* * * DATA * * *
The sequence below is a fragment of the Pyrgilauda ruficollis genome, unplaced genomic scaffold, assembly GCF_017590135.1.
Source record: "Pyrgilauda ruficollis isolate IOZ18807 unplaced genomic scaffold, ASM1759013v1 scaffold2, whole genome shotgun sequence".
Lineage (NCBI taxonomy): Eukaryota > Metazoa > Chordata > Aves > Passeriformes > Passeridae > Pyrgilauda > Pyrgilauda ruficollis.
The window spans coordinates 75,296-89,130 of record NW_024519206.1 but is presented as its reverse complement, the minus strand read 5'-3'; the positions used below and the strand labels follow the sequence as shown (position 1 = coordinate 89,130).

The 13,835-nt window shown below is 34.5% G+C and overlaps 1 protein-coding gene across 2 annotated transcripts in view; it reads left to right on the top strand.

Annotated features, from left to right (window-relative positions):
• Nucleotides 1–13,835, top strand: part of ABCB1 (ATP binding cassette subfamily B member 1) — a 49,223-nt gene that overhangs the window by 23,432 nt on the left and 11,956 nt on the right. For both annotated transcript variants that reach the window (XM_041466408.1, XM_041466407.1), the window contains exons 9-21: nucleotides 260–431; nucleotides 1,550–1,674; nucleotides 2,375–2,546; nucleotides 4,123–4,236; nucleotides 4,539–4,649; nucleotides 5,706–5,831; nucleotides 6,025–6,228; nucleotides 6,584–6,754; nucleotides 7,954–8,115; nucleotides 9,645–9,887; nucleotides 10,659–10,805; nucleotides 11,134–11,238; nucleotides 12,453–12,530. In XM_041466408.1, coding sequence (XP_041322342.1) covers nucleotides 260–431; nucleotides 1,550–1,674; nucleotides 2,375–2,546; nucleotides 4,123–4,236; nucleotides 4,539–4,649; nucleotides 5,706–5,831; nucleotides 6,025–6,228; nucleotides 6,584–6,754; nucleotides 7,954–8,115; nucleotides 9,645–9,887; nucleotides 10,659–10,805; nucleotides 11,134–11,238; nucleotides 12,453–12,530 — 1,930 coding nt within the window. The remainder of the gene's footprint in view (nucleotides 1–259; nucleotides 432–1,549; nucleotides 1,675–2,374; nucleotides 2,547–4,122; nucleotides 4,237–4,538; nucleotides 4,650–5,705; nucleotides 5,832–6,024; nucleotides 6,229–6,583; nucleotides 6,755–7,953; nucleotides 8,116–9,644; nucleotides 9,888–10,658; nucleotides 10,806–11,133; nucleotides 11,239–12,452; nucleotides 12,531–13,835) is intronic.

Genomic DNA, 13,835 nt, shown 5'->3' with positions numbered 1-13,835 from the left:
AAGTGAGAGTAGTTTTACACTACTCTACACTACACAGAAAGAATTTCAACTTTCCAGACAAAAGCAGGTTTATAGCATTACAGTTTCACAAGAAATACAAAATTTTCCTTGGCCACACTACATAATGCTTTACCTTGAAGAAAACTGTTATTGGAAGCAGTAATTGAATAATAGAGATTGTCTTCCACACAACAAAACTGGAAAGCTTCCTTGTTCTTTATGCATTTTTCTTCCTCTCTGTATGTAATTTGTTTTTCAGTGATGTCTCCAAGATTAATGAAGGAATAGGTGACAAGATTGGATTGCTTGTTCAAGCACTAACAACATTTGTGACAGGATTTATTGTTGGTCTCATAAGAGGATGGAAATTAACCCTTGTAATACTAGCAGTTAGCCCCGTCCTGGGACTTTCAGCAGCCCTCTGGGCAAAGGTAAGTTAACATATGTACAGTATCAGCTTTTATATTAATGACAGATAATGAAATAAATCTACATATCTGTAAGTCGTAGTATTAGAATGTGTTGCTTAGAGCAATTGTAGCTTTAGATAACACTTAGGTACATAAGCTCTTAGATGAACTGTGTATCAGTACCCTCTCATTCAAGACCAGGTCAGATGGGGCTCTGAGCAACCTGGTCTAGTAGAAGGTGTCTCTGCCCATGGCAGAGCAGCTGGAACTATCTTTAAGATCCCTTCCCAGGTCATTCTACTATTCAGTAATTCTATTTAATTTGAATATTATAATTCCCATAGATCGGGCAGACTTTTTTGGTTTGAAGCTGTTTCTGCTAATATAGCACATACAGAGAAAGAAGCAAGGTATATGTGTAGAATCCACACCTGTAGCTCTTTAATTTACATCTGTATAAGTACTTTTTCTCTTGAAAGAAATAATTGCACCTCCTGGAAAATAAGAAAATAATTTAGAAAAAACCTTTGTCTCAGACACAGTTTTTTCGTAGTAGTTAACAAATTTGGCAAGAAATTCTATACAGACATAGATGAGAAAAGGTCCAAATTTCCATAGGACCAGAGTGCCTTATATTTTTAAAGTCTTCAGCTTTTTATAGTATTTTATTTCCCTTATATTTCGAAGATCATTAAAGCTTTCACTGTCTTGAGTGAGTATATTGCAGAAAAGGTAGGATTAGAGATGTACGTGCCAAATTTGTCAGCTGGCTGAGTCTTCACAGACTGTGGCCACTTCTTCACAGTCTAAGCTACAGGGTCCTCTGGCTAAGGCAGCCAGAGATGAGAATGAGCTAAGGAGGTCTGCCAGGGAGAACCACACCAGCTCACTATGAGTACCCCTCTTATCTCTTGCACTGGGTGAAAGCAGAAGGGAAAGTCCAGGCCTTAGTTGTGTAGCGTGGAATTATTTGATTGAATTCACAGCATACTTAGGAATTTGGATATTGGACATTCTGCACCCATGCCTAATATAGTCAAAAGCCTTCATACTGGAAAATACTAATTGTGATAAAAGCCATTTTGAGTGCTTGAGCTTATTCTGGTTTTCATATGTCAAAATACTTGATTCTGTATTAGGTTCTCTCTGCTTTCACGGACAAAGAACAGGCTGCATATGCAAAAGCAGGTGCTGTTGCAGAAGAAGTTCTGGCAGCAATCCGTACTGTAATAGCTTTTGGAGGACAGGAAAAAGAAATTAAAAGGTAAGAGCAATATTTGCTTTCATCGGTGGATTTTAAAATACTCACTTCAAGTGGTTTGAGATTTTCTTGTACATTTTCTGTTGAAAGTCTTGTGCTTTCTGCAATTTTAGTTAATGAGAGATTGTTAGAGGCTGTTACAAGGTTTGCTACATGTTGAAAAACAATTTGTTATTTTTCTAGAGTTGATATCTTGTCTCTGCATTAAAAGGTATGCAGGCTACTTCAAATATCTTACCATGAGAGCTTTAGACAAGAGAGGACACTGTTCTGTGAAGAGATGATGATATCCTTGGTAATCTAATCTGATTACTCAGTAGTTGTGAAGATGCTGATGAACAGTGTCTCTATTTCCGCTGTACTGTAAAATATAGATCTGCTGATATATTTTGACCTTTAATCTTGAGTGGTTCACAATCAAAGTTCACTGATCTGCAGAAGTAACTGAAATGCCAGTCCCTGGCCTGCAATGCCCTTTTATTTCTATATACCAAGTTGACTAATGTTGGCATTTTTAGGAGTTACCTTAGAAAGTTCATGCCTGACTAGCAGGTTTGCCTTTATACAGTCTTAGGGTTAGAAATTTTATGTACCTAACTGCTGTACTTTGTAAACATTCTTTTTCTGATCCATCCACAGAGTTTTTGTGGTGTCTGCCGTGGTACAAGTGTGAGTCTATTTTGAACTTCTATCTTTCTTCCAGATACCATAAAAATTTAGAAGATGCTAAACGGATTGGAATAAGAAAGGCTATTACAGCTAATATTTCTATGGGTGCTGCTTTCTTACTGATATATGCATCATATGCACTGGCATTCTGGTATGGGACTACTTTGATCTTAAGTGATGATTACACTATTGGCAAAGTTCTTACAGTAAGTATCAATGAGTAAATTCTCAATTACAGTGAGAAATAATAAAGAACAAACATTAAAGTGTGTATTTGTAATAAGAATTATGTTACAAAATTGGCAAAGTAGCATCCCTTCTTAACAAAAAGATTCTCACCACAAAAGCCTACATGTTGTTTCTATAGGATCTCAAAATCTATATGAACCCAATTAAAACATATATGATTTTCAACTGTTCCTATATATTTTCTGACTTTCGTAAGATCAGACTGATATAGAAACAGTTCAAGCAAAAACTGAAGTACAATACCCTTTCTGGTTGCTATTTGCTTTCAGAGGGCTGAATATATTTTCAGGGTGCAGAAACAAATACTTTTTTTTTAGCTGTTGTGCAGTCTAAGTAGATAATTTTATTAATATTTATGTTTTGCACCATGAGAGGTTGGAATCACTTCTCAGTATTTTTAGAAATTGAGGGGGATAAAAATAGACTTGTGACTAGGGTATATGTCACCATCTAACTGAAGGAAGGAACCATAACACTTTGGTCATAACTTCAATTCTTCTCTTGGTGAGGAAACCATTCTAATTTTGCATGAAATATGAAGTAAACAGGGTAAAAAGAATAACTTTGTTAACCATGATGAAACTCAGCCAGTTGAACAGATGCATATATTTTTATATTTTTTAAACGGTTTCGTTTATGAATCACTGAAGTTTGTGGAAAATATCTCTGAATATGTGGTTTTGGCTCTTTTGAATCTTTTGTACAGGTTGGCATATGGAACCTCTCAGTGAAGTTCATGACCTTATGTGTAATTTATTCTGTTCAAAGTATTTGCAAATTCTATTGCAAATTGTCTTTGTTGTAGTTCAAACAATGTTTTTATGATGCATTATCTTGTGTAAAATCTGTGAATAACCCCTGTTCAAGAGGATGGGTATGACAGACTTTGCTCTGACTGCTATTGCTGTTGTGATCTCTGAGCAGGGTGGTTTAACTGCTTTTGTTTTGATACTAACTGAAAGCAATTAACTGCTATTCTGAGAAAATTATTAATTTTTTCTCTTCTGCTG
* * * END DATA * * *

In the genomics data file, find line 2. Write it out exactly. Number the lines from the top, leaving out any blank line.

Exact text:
Source record: "Pyrgilauda ruficollis isolate IOZ18807 unplaced genomic scaffold, ASM1759013v1 scaffold2, whole genome shotgun sequence".